With Waldrep's rooted emphasis on family, it is no surprise his second-tier employee is none other than his own stepdaughter, Mallorie McGue. McGue has been with Barry for two years and works as the customer service manager. She answers phone calls, ships and packs orders, and reluctantly chuckles she also does, "anything Barry needs me to do."

Mallorie, who is daughter of Lesia Williams Waldrep, states her favorite part of is its location. As briefly aforementioned, resides where McGue's grandfather's barbershop was formerly located. Faye Williams, who was well known in Wedowee, operated his barbershop where is today for over 40 years. McGue explains, "I used to come in here as a kid and my Paw-Paw would give me a piece of bubble gum out of the bubble gum jar, and then he would give me a dime to put in the Coke machine to get a bottle of Coke. I would sit and talk to people while they were waiting to get their hair cut. Every time I walk in the doors to work now, I always feel at home because of that."

Many people can relate to that same feeling. Faye Williams was wonderfully known throughout Randolph County and many surrounding areas. Men and their sons, grandsons, uncles, cousin, and just about anyone would travel from places like LaGrange, Anniston and Carrollton to have their hair cut by Mr. Faye. Rumor has it however that the visits were more for the exceptional wisdom Mr. Faye always poured out while cutting their hair. In fact, when Williams retired after 48 years of service, the Town of Wedowee went so far as to dedicate his retirement day to him personally and deem it as "Oliver Faye Williams Day" in the Town of Wedowee. What a special way to honor Mr. Faye by having his family back in the place he called home for many, many years. Waldrep and McGue look forward to celebrating their first Faye Williams Day in the shop coming up this month. still has a ceiling tile hanging in the office that used to be in the old barbershop and the original Coke machine and barber chair are in the family's possession as well.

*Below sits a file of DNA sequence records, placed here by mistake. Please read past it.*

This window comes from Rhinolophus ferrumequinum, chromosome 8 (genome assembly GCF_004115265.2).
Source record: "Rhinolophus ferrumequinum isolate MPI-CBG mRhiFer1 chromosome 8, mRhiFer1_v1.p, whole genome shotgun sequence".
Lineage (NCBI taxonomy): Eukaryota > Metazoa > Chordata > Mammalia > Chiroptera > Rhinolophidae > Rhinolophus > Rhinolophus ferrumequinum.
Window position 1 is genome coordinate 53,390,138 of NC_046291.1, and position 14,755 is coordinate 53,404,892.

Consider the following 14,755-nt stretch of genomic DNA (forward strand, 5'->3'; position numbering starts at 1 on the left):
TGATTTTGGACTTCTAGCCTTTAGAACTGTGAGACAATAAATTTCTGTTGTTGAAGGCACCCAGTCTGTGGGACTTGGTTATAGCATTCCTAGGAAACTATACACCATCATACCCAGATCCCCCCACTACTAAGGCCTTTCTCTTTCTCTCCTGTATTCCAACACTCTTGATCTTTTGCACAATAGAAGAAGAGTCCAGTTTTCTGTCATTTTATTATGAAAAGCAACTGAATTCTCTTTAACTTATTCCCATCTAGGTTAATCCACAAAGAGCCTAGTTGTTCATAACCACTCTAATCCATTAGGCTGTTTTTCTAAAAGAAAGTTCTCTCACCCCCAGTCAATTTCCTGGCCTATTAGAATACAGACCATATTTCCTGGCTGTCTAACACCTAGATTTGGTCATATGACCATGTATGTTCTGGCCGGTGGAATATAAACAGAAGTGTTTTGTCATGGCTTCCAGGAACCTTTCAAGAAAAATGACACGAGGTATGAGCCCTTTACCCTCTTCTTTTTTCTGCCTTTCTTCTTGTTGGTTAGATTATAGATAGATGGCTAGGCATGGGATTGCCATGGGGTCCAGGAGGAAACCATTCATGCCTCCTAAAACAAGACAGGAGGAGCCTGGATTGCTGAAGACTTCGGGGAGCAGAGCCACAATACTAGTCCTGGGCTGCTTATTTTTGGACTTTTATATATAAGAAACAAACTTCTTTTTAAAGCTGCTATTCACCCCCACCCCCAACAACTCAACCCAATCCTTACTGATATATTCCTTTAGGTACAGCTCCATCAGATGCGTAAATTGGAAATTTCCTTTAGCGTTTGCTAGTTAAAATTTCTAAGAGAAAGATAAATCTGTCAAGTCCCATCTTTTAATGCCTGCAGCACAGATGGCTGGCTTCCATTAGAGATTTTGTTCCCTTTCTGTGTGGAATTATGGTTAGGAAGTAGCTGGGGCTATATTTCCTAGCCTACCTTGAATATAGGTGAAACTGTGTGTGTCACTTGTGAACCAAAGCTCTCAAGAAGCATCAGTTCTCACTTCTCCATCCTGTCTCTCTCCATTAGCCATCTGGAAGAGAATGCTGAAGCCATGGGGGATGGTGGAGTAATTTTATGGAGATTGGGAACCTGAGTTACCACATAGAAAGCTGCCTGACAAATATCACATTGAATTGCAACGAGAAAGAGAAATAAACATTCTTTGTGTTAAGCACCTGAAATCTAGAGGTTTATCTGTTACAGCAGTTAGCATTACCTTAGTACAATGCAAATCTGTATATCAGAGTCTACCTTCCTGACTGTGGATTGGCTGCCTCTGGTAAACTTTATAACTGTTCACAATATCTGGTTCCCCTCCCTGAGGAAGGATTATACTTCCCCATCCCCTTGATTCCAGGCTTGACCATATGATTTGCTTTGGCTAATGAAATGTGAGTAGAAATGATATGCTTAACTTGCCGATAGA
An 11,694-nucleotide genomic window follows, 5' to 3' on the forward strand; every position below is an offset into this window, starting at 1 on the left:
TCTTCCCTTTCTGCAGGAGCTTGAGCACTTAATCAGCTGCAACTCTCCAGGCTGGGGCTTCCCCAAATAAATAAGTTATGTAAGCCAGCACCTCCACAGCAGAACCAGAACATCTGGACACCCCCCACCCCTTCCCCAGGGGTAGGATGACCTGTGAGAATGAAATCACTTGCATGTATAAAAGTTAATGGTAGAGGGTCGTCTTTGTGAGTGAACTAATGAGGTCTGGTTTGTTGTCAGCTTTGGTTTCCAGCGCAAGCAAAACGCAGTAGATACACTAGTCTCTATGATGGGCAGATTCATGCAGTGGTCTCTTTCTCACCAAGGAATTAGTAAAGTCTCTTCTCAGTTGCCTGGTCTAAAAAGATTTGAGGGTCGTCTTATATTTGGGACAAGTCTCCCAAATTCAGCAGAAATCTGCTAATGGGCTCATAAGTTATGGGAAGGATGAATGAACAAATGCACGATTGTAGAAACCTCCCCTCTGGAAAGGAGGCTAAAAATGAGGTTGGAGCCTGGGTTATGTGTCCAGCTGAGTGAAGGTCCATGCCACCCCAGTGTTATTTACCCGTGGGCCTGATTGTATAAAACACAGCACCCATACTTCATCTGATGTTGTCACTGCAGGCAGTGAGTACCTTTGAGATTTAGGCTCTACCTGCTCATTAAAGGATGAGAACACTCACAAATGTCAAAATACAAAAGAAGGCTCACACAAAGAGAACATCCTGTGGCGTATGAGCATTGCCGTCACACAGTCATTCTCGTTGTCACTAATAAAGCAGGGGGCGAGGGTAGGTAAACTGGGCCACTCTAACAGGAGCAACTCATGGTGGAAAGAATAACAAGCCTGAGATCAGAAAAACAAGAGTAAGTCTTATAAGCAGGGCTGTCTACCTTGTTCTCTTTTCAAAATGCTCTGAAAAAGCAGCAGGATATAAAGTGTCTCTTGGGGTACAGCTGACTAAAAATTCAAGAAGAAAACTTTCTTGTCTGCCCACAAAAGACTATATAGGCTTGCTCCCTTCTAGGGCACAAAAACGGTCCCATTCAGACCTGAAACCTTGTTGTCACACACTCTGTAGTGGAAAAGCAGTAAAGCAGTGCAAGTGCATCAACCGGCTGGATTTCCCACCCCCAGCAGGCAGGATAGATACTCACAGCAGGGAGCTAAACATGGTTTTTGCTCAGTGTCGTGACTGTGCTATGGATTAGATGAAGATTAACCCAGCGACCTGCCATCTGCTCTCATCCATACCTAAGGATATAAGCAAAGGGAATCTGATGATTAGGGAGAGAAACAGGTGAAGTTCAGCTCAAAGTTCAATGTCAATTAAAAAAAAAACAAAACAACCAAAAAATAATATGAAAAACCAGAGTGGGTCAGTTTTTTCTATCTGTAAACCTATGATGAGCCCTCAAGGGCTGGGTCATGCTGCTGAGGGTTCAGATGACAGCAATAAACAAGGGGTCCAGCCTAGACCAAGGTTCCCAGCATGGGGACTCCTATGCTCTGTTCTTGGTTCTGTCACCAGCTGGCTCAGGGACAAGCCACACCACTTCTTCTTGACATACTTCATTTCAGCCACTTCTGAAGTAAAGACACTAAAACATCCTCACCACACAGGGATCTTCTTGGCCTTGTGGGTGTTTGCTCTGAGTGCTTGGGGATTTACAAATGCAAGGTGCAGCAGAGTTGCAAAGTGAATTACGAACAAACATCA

McGue, a musician herself, says she hopes to take over the banjo business one day. "I want to run it by myself and do what all Barry has taught me to do. I learn a lot just from being here and listening to Barry," says McGue. Waldrep chimes in adding, "I'm doing stuff that my dad taught me to do, and now I'm getting to teach Mallorie. It's really neat to pass things down to her."

McGue, who sings and plays the guitar, explains that Barry was actually the who one taught her to play. She then laughs, "I don't know how to play the banjo, but I could sell you one!" She goes on to add a more serious note, "It doesn't matter that I can't play, though. I love music of all kinds and anyone that understands music, knows that it's just for the love of music. You could not have any musical talent at all and still love the music."

Upon telling people what they do for a living, Waldrep and McGue tend to get funny head turns when they say that they sell banjos. "Nobody expects you to say that," says McGue. "Barry and I are working towards making banjology a degree at the college level! Ha!" She continues on to a more serious note saying, "When people come in the shop or call us, even if they don't purchase anything, we hope that they have a good experience with us and that they are taken care of no matter what. It's all about the love of music to us and the people we get to meet in the process."

Having worked with artists such as Randy Travis, Oteil Burbridge from the Allman Brothers, Joey and Rory, Zac Brown and John Berry, Waldrep is coming up on his 50th anniversary of playing guitar. He will record an album at the Ricky Skaggs studio in Nashville and will have other guests on the album including his very own employee and family member, Mallorie.

Working at is much more than just a way to pay the bills for these two. It's all about the love of family, the love of a small town and the love of music. Next time you are in the downtown area, be sure to stop by to say hello and pick out a banjo!